Editor’s note: Get Growing, written by the La Plata County Extension Office’s Master Gardener Program, appears during the growing season. It features timely tips and suggestions for your garden and landscape.
By Melanie Palmer
Some of the most beautiful garden displays and cut flowers are produced from spring-planted bulbs, a term that includes corms, tubers and roots.
Most require full sun or only partial shade. Good soil drainage is essential, and most of these plants appreciate richer soil with added organic matter and dislike clay.
Bulbs should be fertilized monthly from shoot emergence until the plants reach full flower. Apply a soluble or bulb fertilizer split over two or three applications. High-nitrogen fertilizers will result in excessive leaf and fewer blooms.
While many of these flowers are not necessarily xeric, or drought tolerant, they have a place in the landscape in “oasis” zones in a planned water-wise garden. Some, especially peonies, are long-lived, cold hardy and survive periods of drought. Bulbs need to be watered after planting and regularly when flower buds first appear.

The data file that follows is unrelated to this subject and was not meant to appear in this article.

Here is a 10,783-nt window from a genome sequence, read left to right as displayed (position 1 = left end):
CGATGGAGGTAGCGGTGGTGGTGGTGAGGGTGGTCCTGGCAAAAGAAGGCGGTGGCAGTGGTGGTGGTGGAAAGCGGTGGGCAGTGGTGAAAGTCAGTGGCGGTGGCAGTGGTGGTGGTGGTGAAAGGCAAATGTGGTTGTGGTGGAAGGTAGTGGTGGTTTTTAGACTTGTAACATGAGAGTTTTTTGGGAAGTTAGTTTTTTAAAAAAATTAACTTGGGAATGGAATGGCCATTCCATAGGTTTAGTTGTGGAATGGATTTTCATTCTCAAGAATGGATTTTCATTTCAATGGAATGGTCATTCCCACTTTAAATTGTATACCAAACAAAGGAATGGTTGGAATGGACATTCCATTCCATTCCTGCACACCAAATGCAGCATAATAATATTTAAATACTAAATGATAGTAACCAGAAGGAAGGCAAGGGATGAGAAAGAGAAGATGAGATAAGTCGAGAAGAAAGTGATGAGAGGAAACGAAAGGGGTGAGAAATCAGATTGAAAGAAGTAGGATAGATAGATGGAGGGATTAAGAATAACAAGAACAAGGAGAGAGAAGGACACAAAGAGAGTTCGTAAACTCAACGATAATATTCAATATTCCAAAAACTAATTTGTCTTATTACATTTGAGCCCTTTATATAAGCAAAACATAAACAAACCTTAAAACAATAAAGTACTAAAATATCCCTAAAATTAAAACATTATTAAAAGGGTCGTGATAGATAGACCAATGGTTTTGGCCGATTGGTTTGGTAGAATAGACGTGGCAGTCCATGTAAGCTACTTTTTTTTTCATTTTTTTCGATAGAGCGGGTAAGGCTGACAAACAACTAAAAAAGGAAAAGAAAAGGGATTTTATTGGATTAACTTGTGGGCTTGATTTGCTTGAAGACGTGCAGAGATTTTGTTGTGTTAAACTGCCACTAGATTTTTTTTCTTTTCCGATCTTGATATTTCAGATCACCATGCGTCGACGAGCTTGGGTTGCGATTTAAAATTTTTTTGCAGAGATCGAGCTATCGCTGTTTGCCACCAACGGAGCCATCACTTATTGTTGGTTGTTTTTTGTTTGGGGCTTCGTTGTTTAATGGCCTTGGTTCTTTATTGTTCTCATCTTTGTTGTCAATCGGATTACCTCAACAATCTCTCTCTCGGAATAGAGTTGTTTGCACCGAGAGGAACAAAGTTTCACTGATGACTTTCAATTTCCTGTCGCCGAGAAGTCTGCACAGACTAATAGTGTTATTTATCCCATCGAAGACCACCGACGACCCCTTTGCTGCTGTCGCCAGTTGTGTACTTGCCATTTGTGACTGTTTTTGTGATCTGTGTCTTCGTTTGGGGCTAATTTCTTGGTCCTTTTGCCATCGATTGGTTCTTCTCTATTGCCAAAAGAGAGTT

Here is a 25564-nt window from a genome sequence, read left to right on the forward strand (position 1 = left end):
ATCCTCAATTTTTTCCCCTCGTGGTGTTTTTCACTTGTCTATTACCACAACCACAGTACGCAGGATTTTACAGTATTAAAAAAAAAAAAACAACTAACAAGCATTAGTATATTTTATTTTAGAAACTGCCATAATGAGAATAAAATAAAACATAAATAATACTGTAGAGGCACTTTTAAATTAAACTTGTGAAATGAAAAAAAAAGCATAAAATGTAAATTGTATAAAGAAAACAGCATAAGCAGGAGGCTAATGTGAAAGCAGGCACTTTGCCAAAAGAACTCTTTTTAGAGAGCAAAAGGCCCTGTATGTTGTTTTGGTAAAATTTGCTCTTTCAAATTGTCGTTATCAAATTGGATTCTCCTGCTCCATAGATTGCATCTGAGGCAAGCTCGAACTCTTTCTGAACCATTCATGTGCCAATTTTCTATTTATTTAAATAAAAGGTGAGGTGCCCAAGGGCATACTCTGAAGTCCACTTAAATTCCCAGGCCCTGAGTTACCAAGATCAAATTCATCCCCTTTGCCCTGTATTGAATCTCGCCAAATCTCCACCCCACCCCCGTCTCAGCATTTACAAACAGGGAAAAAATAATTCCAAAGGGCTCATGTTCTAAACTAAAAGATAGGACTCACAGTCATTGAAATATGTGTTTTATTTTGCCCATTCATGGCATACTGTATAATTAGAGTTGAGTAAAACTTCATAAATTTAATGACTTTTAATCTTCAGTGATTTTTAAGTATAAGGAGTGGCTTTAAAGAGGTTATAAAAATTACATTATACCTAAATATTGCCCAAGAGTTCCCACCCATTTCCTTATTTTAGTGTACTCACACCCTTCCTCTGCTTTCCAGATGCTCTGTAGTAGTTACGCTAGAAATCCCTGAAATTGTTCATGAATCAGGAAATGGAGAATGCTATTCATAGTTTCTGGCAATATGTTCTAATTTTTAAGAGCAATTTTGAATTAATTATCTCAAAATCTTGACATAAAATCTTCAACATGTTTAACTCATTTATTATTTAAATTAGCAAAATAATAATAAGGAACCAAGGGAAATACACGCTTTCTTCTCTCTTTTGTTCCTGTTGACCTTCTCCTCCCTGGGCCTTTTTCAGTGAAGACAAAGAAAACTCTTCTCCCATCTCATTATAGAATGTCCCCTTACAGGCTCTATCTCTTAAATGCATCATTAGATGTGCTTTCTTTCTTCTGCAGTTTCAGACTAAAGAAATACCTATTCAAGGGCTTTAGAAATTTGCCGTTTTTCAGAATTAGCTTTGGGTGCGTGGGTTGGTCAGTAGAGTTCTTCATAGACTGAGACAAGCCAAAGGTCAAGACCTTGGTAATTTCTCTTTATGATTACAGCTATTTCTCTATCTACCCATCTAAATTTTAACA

Unlike most fall-planted bulbs such as daffodils and tulips, some spring-planted flowers (dahlias, rain lilies, some gladioli) are not cold hardy and will need to be “lifted” or dug up after the foliage dies back or after the first frost and stored in vermiculite or similar medium in a cool but frost-free, well-ventilated, dry location. They also can be planted as annuals.
The dinner plate dahlias can reach over 4 feet tall in just a few months and produce blooms almost a foot across. When dahlia tubers are dug up at the end of the season, they may have formed clumps that can be divided into several pieces for next year’s garden. Dahlias struggle in cold soil, so planting when soil temps reach 60 degrees is a good rule.
Cold-hardy to Hardiness Zone 5, gladioli of the nanus type have a different flower form than traditional glads, are typically shorter and look great in clusters and in containers. A relative of glads, Crocosmia, has a beautiful arching form and is a hummingbird magnet. Choose the Zone 5-hardy “Lucifer.” For something really different try the peacock orchid, another glad relative, which must be lifted in the fall.
Drop by the Library Demonstration Garden on from 1:30 to 4:30 p.m. Saturday to learn more about these flowers and to purchase some for yourself.
Melanie Palmer has been a Colorado Master Gardener since 2012. She lives in La Plata County.